“Generally, this book is used for a read aloud in the 1st grade classroom. I would use this book as a shared reading to differentiate for a small group of 2nd grade ELLs on expanding level who are below grade level in reading and are working on reading comprehension. For a shared reading activity, I would use the book in its revised version (see below) to accommodate the needs of the students. According to the WIDA Can Do Descriptors, students on expanding levels are able to identify main ideas and details in illustrated texts. The focus of the activity would be understanding characters in a story and choosing words from the text to describe them and their actions. The content objective would be “I can describe how characters respond to major events and challenges.”. The language objective would be “I can discuss how characters acted in the story by choosing key words from the text to describe character’s actions and responses to the events in the story.”. Before reading the story, I would go over a list of character traits with visuals we have previously discussed and preview vocabulary words in the book using their definitions. As I read the illustrated story presented on the Google Slides, the students and I would make a list of words that students can then choose and use as details to describe how characters respond to the challenges in the story, a strategy called vocabulary selection (SIOP® 8 Components and 30 features, 2022). Here are the words I would expect for children to notice and inquire about as they look and listen to the story: hoped, very carefully, couldn’t wait, worried, transferred, ashamed, best he could do, worthy, impossible, courage, reward. After reading the story aloud, I would ask the following moderately challenging questions to guide students in their comprehension of details about characters’ actions with the purpose to achieve the lessons’ objectives and help students understand the lesson in the story: What is the major event or challenge in the story? What did Ping do to make the seed grow? In the end, why did Ping bring an empty pot to the emperor? How were the other children able to grow their flowers? What do you think about Ping and what words can you use to describe him? How can you describe other children in the story? What do you think this story teaches us?”

Book Redesign:

As far as the text goes, I would add Chinese translation on each page to promote greater understanding for ELLs with Chinese background.  This text can be used to reinforce understanding of emotions, and even though illustrations of character’s emotions mostly match the text, readers would have to look closely at the expressions on the characters’ faces.  For this reason, I would make illustrations bigger so the character’s emotions are much more visible.  I would also make an emphasis on the words that help to highlight the main character’s persistence and convey the lesson in the story.  I would make the advanced words stand out by making them bold, in a different color, and using a bigger font.  I would also add insets with definitions and visuals on some pages of the book to help ELLs understand the meaning of advanced words like tend and successor among other words.  See below.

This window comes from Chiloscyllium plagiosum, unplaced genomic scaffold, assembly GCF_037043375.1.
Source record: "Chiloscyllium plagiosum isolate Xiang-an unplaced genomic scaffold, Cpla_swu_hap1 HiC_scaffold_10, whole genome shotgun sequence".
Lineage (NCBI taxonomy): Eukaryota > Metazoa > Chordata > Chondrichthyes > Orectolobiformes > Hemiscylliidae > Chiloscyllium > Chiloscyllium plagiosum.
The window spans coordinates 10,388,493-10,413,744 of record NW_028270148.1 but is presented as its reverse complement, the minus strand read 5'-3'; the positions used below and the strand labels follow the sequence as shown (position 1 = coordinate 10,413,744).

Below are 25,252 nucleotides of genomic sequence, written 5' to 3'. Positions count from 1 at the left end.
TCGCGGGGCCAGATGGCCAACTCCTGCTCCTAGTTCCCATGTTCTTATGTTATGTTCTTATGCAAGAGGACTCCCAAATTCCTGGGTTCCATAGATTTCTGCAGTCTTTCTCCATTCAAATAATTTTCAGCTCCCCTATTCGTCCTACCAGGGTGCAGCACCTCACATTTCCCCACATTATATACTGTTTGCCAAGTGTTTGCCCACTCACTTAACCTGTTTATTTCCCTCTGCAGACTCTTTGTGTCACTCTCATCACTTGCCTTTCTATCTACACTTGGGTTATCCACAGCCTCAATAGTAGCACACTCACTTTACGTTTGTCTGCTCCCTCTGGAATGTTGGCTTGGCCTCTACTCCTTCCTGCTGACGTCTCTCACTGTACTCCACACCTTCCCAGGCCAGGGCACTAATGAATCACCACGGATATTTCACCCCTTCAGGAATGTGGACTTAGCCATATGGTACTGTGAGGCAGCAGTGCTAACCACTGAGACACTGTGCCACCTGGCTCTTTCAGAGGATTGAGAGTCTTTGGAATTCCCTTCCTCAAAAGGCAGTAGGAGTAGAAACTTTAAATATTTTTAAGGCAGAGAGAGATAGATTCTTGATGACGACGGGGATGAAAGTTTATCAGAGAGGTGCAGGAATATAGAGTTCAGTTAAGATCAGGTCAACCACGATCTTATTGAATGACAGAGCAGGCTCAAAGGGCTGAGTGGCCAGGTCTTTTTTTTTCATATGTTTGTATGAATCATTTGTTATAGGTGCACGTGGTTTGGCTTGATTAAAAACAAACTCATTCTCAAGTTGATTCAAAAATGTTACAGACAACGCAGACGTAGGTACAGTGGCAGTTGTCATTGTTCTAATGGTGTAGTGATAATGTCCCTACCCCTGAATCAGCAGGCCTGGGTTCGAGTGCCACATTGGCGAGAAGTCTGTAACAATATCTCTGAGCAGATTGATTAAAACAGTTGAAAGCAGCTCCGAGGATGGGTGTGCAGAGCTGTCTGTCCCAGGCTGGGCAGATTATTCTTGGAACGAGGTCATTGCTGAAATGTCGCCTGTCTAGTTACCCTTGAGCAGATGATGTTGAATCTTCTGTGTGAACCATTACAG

“Bread, Bread, Bread,” by Ann Morris & Touro University TESOL Candidate Melissa Greenfield’s Material Critique and Redesign for EDPN 673

For EDPN 673 Methods and Materials for Teaching English as a Second Language. This course provides a historical overview of second language acquisition theories and teaching methods. Students learn how to apply current approaches, methods and techniques, with attention to the effective use of materials, in teaching English as a second language. Students will engage in the planning and implementation of standards-based ESL instruction which includes differentiated learning experiences geared to students’ needs. Emphasis is placed on creating culturally responsive learning environments. Includes 15 hours of field work.

Touro TESOL candidates submit a Materials Critique & Redesign where candidates (1) prepare a written critique description of the material or resource, analyzing its effectiveness for ELLs and (2) based on your analysis, redesign one section/activity of the original material so that it meets the need of ELLs. The materials chosen will promote culturally and linguistically responsive classrooms and instructional practices.

Melissa Greenfield